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India and Pakistan Square Off in World Cup Cricket
Sometimes, a cricket match is more than just a cricket match
By: Jyoti Malhotra
When India and Pakistan play their inaugural match tomorrow (October 14) in the cricket World Cup at Narendra Modi stadium in Ahmedabad, everything else in both nations is expected to come to a stop. This is one of the world’s most intense sports rivalries and it beats anything that football serves up anywhere, including the World Cup. In a relationship starved of ordinary contact, the off-field tensions between the two nations, which were separated at birth in 1947, becomes sharper, more exaggerated. They acquire a brilliance that is edged with fear, anger and tremulous joy.
At the back of every Indian or Pakistani citizen’s mind when they meet is the knowledge that history hangs heavy. The two have fought three wars – soon after independence in 1947, in 1965 and in 1971, when India helped to break up Pakistan and create Bangladesh – as well as a limited border conflict in Kargil in 1999. Then-Pakistan army chief Pervez Musharraf thwarted his own prime minister, Nawaz Sharif, crossed the Line of Control and attempted to cut Jammu & Kashmir from the rest of the country. Then there were the Mumbai attacks of 2008, when 10 Pakistani terrorists armed with sophisticated weapons took a dinghy from Karachi, landed in Mumbai and created mayhem intended to bring India’s financial capital to its knees. Some 166 people were killed in the attacks, but in the 15 years since, Pakistan has never moved to prosecute even one person. The mastermind of the attack, Hafiz Saeed, is back in jail, but it is more home than prison. Another key perpetrator of the attack, Zaki-ur-Rehman Lakhvi, even fathered a child when he was behind bars.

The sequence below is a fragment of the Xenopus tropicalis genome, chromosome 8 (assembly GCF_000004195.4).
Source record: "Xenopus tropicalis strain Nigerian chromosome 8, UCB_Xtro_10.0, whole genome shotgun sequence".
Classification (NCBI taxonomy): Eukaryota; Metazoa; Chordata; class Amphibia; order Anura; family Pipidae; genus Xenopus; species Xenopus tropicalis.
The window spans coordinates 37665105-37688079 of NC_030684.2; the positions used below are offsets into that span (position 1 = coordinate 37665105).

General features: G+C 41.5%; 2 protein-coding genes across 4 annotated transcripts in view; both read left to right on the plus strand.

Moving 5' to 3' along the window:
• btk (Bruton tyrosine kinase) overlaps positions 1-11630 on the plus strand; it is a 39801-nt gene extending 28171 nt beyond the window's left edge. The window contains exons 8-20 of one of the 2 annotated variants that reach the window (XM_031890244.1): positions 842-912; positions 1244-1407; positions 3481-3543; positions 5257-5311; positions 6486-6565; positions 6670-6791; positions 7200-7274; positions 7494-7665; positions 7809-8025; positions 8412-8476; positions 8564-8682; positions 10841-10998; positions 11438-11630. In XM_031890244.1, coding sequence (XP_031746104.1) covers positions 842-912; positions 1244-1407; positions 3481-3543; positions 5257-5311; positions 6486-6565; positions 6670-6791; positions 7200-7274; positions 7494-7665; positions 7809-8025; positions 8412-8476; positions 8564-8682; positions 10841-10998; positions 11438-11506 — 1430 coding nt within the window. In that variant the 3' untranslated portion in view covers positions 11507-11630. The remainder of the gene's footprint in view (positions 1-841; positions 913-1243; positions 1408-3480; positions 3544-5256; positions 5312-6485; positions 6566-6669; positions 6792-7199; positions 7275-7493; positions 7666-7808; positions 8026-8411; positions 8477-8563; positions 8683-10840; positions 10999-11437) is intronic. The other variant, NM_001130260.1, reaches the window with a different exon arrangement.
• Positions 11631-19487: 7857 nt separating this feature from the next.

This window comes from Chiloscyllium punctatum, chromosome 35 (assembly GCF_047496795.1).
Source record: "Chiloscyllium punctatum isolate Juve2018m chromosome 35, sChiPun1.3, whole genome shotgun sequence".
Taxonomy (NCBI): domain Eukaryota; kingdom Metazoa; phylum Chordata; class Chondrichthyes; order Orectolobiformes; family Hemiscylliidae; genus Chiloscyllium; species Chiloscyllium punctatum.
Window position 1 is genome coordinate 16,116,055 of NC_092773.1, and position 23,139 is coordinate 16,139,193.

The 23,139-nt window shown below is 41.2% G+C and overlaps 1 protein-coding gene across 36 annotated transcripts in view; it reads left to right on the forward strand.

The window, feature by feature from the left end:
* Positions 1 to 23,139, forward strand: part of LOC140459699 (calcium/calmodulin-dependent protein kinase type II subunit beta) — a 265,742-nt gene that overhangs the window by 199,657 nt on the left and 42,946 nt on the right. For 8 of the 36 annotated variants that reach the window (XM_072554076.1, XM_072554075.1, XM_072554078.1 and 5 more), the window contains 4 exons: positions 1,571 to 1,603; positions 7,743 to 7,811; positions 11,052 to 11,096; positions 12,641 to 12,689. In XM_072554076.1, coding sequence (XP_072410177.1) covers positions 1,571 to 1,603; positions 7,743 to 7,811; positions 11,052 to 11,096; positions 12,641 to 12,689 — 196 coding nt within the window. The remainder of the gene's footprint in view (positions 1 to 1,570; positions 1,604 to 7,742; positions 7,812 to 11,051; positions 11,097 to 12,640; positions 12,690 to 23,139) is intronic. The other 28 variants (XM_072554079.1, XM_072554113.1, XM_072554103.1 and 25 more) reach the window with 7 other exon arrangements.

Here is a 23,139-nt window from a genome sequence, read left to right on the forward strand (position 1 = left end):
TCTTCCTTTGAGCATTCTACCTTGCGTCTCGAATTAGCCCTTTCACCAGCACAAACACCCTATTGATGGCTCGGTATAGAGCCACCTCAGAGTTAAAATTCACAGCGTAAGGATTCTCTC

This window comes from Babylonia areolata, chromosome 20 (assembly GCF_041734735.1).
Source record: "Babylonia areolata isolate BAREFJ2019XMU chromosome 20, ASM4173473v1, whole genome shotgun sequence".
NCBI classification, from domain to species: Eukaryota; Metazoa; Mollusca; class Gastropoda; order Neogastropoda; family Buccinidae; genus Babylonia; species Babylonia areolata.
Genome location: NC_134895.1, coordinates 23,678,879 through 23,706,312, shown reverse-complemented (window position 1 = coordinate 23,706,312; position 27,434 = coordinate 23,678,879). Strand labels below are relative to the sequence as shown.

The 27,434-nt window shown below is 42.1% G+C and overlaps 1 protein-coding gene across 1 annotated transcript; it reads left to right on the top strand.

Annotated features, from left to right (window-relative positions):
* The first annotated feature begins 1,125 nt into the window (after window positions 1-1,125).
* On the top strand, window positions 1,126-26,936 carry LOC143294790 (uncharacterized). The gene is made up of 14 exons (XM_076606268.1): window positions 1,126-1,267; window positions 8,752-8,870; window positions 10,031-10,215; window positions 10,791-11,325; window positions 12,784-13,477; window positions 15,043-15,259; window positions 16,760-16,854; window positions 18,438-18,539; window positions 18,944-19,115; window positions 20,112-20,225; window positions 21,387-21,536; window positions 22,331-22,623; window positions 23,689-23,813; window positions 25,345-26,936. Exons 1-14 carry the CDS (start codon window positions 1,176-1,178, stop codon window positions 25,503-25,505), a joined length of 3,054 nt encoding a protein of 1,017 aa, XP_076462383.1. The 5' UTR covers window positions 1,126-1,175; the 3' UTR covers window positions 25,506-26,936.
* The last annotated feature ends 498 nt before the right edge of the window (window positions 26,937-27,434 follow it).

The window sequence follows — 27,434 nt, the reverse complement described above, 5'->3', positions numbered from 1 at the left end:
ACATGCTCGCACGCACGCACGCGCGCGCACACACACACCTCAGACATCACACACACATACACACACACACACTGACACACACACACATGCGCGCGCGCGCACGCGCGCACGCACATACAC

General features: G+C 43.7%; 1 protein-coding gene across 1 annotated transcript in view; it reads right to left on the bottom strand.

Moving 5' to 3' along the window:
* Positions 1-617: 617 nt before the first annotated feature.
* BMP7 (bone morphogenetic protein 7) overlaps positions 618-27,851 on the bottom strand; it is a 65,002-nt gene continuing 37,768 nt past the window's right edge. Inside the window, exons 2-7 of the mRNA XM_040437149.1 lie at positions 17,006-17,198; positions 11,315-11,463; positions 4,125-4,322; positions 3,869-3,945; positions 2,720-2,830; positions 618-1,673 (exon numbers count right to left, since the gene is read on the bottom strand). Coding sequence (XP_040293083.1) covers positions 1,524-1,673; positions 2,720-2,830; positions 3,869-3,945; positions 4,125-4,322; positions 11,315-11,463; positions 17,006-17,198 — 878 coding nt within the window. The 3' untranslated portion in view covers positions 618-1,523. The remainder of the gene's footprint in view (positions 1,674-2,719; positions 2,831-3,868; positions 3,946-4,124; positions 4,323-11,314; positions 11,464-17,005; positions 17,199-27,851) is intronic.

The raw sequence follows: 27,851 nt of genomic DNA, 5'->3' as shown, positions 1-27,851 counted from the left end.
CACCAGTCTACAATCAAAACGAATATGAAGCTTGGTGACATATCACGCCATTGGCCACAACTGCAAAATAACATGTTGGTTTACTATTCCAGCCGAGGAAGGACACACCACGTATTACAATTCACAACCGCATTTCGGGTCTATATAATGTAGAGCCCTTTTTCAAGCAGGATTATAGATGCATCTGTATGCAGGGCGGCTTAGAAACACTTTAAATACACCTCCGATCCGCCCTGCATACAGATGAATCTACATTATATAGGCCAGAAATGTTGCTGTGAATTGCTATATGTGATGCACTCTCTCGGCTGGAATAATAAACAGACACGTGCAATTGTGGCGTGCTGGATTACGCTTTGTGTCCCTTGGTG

And yet generations of Indians and Pakistanis clamor every day to get to know each other better. There is no other relationship that is more painful and yet more joyful, at least for each other. The governments continue to spend much newsprint, TV time and online influence criticizing each other. Each crows about the inadequacies of the other with unadulterated glee. Decisions are often taken in the name of the people, but often they have more to do with ego rather than what the people want. The denial of visas is a classic example. Both Indians and Pakistanis routinely point out that when terrorists infiltrate to cause mayhem, as they did in Mumbai and continue to do in Jammu & Kashmir, they don’t need visas.